A personal tribute to Nelson Mandela

A very personal piece on the imperfect but inspirational figure of Nelson Mandela.

 

17th March 1993, 7am: in a suburb of Johannesburg, a baby girl, Indigo, is born to Martine, a black British journalist, and her white British journalist husband, Richard. Martine was too afraid to have her mixed-race child in a state hospital, wary of the well-meaning midwives inadvertently handing her a baby that they thought matched her colour. She was a news broadcaster for Sky News in Britain, and now is freelancing for the BBC World Service and the Sunday Times Magazine. Richard is the correspondent for the Sunday Times. Their success bears no consequence. Apartheid mentalities are still alive; an interracial marriage, and child, is a threat to standing social order.

Meanwhile, apartheid talks between F.W. de Klerk, the Afrikaner president, and Nelson Mandela, leader of the African National Congress, are in full swing. Steps are being taken to facilitate universal suffrage and political prisoners are being released. This is the dawn of the New South Africa, a rainbow nation. Right wing parties are gaining support and increasing violence makes for an uneasy atmosphere in the cities.

I am a mixed race British woman.  A post-apartheid baby, a ‘Born Free’, I am also a South African, and part of me is inescapably linked to that country: the beautiful rainbow nation that Mandela started to create. Not single-handedly, I refuse to portray the end of apartheid as one man’s battle. He was a personality, a figure who embodied and became the voice of the black majority.

You cannot erase the Malcolm X parallels, much as the Conservatives (and conservatives) may try. Mandela was a militant, a warrior against the apartheid that imperial arrogance caused. He was not perfect, and should not be portrayed as so. He was a freedom fighter, a man who put politics before his family, and most importantly a human. His humanity was his most inspiring quality.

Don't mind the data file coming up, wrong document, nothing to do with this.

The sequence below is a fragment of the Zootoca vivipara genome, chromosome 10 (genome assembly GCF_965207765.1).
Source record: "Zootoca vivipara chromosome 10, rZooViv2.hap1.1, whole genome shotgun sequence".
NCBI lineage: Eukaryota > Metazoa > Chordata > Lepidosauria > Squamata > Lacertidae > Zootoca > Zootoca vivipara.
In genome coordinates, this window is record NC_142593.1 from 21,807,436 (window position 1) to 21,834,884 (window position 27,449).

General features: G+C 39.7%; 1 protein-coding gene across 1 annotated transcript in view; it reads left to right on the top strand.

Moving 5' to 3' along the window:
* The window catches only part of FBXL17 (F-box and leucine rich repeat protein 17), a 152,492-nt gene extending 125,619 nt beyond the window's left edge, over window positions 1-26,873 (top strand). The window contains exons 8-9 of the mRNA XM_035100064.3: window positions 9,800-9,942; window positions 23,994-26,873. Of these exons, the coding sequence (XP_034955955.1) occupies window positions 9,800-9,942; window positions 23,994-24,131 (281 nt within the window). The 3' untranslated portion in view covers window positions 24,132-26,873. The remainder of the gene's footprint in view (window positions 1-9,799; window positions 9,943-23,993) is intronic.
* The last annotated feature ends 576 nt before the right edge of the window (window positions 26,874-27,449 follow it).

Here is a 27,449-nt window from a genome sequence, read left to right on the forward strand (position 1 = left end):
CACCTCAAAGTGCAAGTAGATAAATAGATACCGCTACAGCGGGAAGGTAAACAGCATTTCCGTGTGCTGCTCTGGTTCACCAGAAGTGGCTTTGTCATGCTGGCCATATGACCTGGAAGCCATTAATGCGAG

With a great ability to forgive, “the prophet of tolerance” as King’s alumnus Archbishop Desmond Tutu described him, he lived proclaiming that an enemy is a friend waiting to be made. He invited his prosecutor from his trial when he was sentenced to life imprisonment, the same prosecutor who wanted the death sentence, to lunch at the Presidential residence.

He should be remembered as one of the greatest people our generation will ever see. Not as an idealised, blurred-over trope, an inspiring quote-machine, but a raw, genuine, magnanimous man. A hero for me, not just in his success, but also in his failures: South Africa is still a country divided, millions of black people have not had delivered the promises of electricity, running water and good, affordable education. On some levels he failed; he was imperfect, but he should be remembered and his life celebrated. He inspires me to work at what seems impossible, to attempt the greatest challenges with dedication and commitment. And, most importantly, to forgive.

20 years ago I was born in Johannesburg, to a black mother and a white father. This was made possible by the work of a great, great man, a true hero. RIP Madiba. I, and every freedom-loving person the world over, mourn you.

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